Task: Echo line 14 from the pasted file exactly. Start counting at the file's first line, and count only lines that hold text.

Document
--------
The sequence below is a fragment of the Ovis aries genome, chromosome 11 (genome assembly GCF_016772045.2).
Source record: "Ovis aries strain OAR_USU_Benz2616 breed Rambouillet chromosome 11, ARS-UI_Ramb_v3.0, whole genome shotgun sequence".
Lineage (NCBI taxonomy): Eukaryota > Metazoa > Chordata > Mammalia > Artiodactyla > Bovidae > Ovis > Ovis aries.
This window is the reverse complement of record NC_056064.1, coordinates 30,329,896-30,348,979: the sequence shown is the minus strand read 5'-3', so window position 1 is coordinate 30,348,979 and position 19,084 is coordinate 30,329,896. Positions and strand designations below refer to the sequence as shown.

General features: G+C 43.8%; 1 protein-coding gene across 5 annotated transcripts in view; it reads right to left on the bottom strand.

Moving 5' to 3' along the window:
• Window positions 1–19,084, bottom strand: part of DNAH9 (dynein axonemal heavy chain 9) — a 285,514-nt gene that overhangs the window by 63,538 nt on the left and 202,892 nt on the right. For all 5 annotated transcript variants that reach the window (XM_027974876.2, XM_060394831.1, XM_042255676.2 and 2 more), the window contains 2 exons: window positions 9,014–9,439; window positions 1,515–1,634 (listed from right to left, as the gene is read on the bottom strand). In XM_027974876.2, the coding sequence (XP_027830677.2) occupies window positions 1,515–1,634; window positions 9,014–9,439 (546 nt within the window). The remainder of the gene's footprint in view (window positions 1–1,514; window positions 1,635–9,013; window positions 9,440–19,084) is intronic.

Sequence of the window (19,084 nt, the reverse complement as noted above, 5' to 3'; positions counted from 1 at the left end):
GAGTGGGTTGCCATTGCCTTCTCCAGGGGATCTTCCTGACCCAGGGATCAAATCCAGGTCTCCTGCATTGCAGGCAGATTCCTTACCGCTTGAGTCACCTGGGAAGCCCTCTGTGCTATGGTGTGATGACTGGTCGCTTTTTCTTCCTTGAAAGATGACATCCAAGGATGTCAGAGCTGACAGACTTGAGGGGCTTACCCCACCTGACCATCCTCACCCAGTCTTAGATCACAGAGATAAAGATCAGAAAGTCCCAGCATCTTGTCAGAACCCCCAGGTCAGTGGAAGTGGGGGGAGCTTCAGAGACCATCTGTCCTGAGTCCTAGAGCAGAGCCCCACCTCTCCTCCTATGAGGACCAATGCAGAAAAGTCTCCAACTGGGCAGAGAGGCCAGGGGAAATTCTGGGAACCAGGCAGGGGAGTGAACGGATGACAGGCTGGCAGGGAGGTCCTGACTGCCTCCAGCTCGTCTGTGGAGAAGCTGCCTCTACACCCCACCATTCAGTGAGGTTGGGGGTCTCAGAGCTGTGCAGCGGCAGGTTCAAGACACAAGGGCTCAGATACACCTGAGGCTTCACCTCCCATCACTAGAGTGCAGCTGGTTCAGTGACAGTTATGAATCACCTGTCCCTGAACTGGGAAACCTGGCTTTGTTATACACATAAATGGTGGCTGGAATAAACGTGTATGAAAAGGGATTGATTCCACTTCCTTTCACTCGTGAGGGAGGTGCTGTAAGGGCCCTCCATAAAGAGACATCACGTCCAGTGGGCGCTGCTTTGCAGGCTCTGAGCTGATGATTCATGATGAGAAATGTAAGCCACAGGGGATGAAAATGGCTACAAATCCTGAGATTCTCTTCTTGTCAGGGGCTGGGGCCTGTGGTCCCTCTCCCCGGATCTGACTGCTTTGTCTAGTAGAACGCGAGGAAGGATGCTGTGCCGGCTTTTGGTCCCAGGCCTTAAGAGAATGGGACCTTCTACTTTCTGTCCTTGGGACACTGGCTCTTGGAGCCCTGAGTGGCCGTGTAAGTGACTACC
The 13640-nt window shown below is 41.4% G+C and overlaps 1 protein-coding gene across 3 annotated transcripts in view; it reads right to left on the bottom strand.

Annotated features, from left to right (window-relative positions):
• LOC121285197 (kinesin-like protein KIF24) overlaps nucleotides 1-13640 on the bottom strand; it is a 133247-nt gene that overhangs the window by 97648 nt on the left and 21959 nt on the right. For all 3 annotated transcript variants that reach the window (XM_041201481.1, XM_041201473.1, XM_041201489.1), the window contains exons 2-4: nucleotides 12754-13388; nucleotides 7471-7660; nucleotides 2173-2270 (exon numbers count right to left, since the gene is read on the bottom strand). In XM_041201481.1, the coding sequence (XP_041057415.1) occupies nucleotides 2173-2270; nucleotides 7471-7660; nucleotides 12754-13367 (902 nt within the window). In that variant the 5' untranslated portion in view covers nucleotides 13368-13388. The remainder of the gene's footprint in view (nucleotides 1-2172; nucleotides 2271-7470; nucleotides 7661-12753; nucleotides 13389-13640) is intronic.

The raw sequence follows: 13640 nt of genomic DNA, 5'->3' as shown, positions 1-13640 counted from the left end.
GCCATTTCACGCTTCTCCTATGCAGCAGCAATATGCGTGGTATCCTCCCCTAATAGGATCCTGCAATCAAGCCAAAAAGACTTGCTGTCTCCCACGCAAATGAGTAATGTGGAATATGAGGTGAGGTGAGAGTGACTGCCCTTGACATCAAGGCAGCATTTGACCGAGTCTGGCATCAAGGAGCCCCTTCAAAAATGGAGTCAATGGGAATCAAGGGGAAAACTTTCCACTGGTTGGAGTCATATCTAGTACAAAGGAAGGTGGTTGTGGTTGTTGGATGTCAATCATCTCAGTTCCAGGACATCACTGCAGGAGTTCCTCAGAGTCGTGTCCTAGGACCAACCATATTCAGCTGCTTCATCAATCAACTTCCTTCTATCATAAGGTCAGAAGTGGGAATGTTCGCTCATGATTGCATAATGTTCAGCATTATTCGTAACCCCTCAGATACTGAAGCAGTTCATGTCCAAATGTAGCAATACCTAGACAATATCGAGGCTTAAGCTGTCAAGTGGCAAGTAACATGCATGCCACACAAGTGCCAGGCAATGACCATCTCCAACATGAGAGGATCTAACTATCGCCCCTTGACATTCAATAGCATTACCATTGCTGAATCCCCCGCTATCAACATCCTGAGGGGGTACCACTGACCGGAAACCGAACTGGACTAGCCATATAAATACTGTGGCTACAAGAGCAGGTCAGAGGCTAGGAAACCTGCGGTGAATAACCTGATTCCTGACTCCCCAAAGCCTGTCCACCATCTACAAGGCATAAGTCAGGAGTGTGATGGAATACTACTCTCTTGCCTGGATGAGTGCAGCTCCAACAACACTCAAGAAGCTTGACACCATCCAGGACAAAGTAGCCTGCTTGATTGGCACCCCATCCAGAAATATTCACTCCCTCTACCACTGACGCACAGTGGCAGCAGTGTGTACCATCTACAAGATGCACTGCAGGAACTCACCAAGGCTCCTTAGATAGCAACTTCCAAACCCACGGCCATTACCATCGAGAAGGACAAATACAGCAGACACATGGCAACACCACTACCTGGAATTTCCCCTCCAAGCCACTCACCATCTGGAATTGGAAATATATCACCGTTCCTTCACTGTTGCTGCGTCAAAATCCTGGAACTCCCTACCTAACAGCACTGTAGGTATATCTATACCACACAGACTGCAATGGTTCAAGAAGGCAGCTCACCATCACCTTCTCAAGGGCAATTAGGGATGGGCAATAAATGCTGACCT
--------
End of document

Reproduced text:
GCCATTTCACGCTTCTCCTATGCAGCAGCAATATGCGTGGTATCCTCCCCTAATAGGATCCTGCAATCAAGCCAAAAAGACTTGCTGTCTCCCACGCAAATGAGTAATGTGGAATATGAGGTGAGGTGAGAGTGACTGCCCTTGACATCAAGGCAGCATTTGACCGAGTCTGGCATCAAGGAGCCCCTTCAAAAATGGAGTCAATGGGAATCAAGGGGAAAACTTTCCACTGGTTGGAGTCATATCTAGTACAAAGGAAGGTGGTTGTGGTTGTTGGATGTCAATCATCTCAGTTCCAGGACATCACTGCAGGAGTTCCTCAGAGTCGTGTCCTAGGACCAACCATATTCAGCTGCTTCATCAATCAACTTCCTTCTATCATAAGGTCAGAAGTGGGAATGTTCGCTCATGATTGCATAATGTTCAGCATTATTCGTAACCCCTCAGATACTGAAGCAGTTCATGTCCAAATGTAGCAATACCTAGACAATATCGAGGCTTAAGCTGTCAAGTGGCAAGTAACATGCATGCCACACAAGTGCCAGGCAATGACCATCTCCAACATGAGAGGATCTAACTATCGCCCCTTGACATTCAATAGCATTACCATTGCTGAATCCCCCGCTATCAACATCCTGAGGGGGTACCACTGACCGGAAACCGAACTGGACTAGCCATATAAATACTGTGGCTACAAGAGCAGGTCAGAGGCTAGGAAACCTGCGGTGAATAACCTGATTCCTGACTCCCCAAAGCCTGTCCACCATCTACAAGGCATAAGTCAGGAGTGTGATGGAATACTACTCTCTTGCCTGGATGAGTGCAGCTCCAACAACACTCAAGAAGCTTGACACCATCCAGGACAAAGTAGCCTGCTTGATTGGCACCCCATCCAGAAATATTCACTCCCTCTACCACTGACGCACAGTGGCAGCAGTGTGTACCATCTACAAGATGCACTGCAGGAACTCACCAAGGCTCCTTAGATAGCAACTTCCAAACCCACGGCCATTACCATCGAGAAGGACAAATACAGCAGACACATGGCAACACCACTACCTGGAATTTCCCCTCCAAGCCACTCACCATCTGGAATTGGAAATATATCACCGTTCCTTCACTGTTGCTGCGTCAAAATCCTGGAACTCCCTACCTAACAGCACTGTAGGTATATCTATACCACACAGACTGCAATGGTTCAAGAAGGCAGCTCACCATCACCTTCTCAAGGGCAATTAGGGATGGGCAATAAATGCTGACCT